The attitrion of taxonomic expertise

Doug Yanega dyanega at DENR1.IGIS.UIUC.EDU
Fri Oct 18 12:31:49 CDT 1996

Alan Harvey wrote:
> James Lyons-Weiler wrote:
> >My point is that if statistical techniques such as maximum likelihood were
> >not developed, the criterion of discordance would apply to both
> >morphological and molecular data.  Because the tecniques apply to
> >molecules, the fault of discordance went to the untested partition of the
> >data, namely, morphology.
> >
> Maybe it's just me, but favoring partition A over partition B simply
> because you applied a statistical test to A but not B seems to violate the
> most basic premises of statistical testing.  In any case, _my_ point was
> that statistical methods came into being because more direct ways of
> analyzing the results of molecular data sets were unavailable.
> Morphologists seldom use these statistical methods because they prefer the
> direct approach, and because of concerns about the statistics themselves,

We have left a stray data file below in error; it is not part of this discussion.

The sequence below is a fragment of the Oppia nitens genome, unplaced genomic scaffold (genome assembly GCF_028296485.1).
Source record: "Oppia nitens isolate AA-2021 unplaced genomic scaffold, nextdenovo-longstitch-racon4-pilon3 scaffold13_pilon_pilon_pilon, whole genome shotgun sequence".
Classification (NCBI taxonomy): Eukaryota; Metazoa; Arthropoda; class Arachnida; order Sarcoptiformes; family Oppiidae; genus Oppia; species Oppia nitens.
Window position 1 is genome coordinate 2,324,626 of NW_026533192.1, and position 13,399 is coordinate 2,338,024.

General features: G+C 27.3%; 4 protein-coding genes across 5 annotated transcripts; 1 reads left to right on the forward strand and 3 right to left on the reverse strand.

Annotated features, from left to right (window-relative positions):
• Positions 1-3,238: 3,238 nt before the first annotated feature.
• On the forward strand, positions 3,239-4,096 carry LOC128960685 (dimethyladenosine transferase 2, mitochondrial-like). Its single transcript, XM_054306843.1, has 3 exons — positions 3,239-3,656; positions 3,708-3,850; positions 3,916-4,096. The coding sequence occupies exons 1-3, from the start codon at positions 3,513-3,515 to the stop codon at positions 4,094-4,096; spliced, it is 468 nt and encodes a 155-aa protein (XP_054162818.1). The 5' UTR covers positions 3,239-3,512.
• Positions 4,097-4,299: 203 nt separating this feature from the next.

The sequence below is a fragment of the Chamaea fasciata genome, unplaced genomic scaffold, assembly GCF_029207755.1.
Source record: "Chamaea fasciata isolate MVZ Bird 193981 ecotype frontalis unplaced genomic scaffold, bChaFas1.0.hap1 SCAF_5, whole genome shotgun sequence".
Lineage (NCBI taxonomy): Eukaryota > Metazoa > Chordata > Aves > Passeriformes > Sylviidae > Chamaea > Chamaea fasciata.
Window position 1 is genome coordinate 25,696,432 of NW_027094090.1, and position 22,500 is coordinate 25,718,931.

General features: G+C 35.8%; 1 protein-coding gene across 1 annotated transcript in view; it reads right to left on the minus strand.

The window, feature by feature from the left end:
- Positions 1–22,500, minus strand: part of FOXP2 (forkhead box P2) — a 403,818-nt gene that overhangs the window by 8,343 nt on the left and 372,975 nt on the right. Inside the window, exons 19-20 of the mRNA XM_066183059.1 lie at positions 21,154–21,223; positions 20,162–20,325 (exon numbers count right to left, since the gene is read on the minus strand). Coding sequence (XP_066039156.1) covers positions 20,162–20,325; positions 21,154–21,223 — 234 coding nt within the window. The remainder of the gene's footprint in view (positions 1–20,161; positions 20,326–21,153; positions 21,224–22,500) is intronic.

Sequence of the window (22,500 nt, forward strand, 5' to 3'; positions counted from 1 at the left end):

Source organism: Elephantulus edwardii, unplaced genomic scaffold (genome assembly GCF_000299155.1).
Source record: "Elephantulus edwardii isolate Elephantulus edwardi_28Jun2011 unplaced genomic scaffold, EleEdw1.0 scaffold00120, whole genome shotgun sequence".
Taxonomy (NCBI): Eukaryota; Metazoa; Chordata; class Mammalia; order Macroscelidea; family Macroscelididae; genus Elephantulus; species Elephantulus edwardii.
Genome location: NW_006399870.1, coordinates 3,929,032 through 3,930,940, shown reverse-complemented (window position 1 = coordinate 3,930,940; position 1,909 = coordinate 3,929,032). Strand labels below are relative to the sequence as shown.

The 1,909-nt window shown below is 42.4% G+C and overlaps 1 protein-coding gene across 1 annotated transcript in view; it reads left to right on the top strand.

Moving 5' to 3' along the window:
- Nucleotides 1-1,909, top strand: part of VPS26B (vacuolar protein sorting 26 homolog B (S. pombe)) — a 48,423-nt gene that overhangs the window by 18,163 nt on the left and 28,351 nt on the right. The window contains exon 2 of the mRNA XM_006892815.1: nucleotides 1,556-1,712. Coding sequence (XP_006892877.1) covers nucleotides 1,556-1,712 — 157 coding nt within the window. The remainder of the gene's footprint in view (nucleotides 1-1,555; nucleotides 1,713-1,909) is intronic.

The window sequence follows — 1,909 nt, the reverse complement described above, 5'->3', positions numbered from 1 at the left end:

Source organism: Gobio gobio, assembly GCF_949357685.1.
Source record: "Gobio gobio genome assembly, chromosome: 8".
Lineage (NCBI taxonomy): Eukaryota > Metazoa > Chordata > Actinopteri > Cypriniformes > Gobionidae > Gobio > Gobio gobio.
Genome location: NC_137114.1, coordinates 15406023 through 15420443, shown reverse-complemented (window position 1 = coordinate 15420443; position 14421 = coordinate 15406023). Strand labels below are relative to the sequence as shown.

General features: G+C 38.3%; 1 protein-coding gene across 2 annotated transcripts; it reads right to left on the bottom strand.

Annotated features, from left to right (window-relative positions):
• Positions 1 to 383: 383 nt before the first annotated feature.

> which, for example, seem to address questions that, in practice, are seldom
> relevant to morphological data sets (e.g., "Is there a significant
> phylogenetic signal in this data set?").

Actually, I'm quite sure it goes beyond that, as James suggested - it
is not that morphologists *choose* not to use statistical tests, but
that many of the statistical tests used to evaluate molecular data can
NOT be used on morphological data; what is the *probability* that a
bristle on a fly head will appear? Disappear? Become thicker, or longer,
or flattened, or plumose, etc.?? Molecular statistical analyses
frequently invoke character transition probabilities, for which there are
available estimates. And yes, I have seen folks who claim this makes for
inherent superiority. I notice, too, that despite claims otherwise at the
outset, this *has* become a bit of a molecules vs. morphology debate -
though this is perhaps only natural, given that the reduction in the
proportion of morphologists in the systematic community does indeed seem
to be directly related to the growing molecular ranks. Whether or not any
of us put stock in the philosophical aspects of the debate, it does seem
to be translating into a genuine battle as far as employment and funding,
and I for one find it disheartening to see traditional systematics
getting the short end of the stick so consistently, when everyone DOES
realize how truly important it is.
Doug Yanega

More information about the Taxacom mailing list